For the past 15 months or so, Pinterest has pitched itself to marketers as a search-based platform more akin to Google than Facebook or other social networks.
Today the site is aiming to live up to that claim by launching a new search targeting tool, about a year after hiring Google sales vet Jon Kaplan as global head of partnerships. While advertisers have been able to use search terms to broadly target their campaigns—like zeroing in on the phrase “healthy eating”—brands have not been able to drill down into individual search queries like they do with Google search ads.
“What we’re saying here is that we’re specifically targeting search inventory—the real estate of search requires a different level of sophistication and targeting,” Kaplan said. “We’ve never talked to search-engine marketers before—either the people at the companies that are handling search or the agencies that handle search. What we found is that we’re actually talking to a totally different set of requirements.”
Phrase matching is one way that brands currently buy Google search ads, which Pinterest is now providing brands. Kaplan said there are different keywords on Pinterest that brands need to plan for, since people are not necessarily taking an action immediately like they are on Google. In terms of creative, shots that show how a product works typically perform better than pictures of a product set against a white background.
Barilla has been testing Pinterest’s targeting and has found some nuances between Google and Pinterest search ads.
“Search queries are really broad on Pinterest versus traditional search, where you can get very narrow with the brands or long-tail keywords,” said Jessica Schank, Barilla’s consumer engagement manager for the Americas. “On Pinterest we focus on recipes only, whereas on Google we have other topics in our search repertoire—products, frequently-asked questions [and] tips in addition to recipes.”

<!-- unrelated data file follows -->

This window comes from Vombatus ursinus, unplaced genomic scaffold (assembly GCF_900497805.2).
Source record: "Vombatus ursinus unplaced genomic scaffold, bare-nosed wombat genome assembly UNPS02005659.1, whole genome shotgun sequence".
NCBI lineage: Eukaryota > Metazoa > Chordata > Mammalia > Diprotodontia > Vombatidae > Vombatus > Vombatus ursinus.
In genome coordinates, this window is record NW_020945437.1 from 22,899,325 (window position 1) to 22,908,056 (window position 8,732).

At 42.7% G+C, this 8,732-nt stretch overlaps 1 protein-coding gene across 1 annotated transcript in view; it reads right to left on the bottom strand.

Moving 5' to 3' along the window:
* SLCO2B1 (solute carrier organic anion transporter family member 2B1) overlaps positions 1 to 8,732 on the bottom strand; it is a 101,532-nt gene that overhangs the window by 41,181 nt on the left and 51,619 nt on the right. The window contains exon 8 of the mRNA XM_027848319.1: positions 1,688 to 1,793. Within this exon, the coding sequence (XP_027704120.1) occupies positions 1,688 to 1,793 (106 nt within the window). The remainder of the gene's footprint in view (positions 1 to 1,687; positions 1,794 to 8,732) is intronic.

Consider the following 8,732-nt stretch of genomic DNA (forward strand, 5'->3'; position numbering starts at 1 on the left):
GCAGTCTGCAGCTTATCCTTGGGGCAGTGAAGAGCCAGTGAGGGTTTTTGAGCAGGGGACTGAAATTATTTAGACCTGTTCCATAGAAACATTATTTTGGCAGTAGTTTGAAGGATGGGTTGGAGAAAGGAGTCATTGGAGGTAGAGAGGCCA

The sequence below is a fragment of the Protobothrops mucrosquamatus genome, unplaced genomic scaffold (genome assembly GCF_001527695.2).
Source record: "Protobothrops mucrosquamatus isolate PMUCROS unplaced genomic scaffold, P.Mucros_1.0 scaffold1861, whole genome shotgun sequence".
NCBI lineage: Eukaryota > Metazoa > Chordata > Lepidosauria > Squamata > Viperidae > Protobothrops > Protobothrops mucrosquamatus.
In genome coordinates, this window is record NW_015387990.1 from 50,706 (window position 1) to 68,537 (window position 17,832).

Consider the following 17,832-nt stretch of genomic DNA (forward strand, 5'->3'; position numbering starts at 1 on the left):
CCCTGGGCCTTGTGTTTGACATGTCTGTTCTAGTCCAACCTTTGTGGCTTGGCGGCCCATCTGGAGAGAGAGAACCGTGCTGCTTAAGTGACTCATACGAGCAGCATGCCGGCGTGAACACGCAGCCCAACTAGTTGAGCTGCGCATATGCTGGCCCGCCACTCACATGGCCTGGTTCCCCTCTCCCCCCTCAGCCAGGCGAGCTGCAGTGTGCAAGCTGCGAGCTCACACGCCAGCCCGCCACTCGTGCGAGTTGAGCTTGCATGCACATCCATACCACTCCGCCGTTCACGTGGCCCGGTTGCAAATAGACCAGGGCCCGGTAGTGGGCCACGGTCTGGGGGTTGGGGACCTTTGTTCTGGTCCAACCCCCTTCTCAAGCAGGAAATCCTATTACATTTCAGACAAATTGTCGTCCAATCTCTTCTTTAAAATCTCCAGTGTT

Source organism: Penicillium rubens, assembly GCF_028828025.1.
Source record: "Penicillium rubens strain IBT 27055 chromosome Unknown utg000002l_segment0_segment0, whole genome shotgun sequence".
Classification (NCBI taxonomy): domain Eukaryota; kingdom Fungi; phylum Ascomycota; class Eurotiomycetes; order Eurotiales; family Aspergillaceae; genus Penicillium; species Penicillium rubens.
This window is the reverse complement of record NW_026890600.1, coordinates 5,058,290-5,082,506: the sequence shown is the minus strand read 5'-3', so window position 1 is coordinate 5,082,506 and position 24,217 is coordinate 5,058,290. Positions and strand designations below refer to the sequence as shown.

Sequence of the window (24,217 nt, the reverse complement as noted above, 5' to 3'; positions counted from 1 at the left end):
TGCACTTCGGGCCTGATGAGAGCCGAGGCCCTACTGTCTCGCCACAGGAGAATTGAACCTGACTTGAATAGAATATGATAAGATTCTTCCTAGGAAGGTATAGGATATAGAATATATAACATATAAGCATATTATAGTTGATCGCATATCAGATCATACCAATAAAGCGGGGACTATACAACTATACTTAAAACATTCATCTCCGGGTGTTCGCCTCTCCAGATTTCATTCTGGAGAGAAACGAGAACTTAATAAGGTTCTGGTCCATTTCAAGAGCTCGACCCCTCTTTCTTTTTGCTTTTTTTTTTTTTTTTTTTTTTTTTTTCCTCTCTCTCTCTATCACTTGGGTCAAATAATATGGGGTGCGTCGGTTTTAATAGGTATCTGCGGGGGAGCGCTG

During a test that took place during the fourth quarter of 2016, the cost-per-click of Barilla’s Pinterest ads were 50 percent lower from the brand’s traditional search data and clicks from ads led to 50 percent more clicks to Barilla’s website, Schank said.
Pinterest is launching two types of search targeting that can be applied to promoted posts: Keyword and shopping campaigns. With keyword campaigns, brands buy media against specific keywords that they want to align with. Shopping campaigns on the other hand are more specific and use the terms that someone searches for to serve up a relevant ad.
“We take in a feed on the advertiser and surface the right product to the right query to the right experience within the search ecosystem,” Pinterest’s Kaplan explained.
According to Pinterest, more than two billion searches flow through the site each month from 150 million users and 97 percent of last year’s top searches were not branded. Unlike Google, where consumers often look for instant answers and content, Pinterest users start searching for content up to three months before they buy a product and save it to look at later.